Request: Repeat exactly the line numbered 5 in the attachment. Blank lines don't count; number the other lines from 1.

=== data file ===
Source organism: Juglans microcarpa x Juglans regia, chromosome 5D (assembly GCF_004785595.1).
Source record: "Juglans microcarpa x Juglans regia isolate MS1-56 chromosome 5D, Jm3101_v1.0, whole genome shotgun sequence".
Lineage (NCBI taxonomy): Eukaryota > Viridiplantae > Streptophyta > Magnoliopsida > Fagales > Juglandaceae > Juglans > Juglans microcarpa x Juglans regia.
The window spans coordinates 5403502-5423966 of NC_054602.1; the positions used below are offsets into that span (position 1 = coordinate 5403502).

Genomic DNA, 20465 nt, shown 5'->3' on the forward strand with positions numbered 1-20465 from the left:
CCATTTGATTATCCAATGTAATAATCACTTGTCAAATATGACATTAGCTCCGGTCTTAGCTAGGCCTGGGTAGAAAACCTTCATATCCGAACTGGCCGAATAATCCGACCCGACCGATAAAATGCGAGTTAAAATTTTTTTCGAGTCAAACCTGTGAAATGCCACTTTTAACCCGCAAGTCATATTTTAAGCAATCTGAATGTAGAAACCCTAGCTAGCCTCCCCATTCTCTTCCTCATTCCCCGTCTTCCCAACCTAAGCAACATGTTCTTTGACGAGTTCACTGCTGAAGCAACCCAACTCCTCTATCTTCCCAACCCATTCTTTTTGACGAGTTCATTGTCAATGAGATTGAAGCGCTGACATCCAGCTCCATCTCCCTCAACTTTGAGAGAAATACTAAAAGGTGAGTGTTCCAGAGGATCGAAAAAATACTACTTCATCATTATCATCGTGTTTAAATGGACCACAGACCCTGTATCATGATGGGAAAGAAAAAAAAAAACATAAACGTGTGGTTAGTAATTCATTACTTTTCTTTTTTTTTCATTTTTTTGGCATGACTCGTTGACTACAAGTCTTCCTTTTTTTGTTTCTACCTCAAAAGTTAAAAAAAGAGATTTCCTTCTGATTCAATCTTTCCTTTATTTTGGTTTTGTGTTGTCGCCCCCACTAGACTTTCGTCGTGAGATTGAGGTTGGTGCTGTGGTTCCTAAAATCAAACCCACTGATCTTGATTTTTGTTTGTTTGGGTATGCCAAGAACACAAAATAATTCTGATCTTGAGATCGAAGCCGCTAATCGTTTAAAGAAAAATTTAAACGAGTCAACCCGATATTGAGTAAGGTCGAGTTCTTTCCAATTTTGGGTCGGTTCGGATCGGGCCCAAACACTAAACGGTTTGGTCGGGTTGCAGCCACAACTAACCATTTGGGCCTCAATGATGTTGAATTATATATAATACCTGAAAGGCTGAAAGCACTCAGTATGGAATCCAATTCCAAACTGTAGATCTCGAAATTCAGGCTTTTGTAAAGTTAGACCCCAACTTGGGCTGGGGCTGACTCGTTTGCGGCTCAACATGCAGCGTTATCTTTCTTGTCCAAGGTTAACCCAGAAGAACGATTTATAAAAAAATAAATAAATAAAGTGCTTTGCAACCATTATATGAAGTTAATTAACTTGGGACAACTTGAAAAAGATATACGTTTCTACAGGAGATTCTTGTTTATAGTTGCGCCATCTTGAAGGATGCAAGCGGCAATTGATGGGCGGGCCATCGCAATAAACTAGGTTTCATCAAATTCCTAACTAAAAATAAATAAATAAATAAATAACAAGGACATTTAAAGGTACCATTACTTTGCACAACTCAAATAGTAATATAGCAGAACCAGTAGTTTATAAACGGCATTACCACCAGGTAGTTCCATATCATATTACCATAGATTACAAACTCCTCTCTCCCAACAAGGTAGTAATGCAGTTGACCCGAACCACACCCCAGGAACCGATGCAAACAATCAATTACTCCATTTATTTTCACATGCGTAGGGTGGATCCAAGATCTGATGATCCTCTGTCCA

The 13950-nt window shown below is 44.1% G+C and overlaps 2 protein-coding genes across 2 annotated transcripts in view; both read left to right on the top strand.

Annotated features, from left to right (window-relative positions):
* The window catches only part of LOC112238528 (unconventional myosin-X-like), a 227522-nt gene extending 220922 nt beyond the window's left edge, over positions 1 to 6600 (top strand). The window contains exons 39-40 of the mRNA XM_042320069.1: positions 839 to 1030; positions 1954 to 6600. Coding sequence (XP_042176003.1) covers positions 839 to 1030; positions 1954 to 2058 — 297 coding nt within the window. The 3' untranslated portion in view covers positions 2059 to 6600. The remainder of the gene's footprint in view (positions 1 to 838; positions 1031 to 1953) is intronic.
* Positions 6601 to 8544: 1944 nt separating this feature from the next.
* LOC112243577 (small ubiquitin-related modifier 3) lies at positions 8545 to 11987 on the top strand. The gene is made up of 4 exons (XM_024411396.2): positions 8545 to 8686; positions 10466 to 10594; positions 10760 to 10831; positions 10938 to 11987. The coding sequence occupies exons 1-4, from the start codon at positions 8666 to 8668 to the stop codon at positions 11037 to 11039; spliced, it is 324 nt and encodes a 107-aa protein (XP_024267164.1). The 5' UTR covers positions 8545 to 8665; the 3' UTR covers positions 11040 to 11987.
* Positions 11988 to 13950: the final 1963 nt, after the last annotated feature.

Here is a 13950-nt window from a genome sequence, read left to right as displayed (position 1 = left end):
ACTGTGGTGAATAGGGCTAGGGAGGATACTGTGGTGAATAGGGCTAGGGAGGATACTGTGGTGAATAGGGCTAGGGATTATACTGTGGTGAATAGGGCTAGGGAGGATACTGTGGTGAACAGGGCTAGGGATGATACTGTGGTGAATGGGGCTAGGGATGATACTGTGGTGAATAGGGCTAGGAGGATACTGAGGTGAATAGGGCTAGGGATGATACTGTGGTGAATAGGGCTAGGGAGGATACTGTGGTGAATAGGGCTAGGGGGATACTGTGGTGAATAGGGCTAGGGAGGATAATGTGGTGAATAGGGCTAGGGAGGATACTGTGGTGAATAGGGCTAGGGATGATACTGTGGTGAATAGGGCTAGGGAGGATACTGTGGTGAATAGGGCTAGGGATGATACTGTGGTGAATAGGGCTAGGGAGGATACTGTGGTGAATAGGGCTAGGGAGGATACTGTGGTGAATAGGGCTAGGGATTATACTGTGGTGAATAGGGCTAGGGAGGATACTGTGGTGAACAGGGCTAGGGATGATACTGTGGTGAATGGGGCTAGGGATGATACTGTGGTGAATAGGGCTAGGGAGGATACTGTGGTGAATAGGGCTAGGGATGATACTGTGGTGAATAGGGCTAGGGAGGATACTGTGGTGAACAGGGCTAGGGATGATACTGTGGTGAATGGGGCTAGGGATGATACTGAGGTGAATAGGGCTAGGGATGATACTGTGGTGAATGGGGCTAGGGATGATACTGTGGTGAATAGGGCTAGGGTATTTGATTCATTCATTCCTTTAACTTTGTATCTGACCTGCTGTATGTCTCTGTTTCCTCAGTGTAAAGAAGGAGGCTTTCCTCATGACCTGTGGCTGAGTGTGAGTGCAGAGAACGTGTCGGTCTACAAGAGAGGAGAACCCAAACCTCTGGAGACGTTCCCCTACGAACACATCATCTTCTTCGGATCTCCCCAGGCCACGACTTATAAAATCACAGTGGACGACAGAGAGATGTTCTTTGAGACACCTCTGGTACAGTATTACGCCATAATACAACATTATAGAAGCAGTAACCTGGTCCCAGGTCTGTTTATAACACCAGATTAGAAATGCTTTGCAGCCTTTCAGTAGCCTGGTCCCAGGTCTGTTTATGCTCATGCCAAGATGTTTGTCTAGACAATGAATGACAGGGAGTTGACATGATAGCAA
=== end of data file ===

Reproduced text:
Genomic DNA, 20465 nt, shown 5'->3' on the forward strand with positions numbered 1-20465 from the left: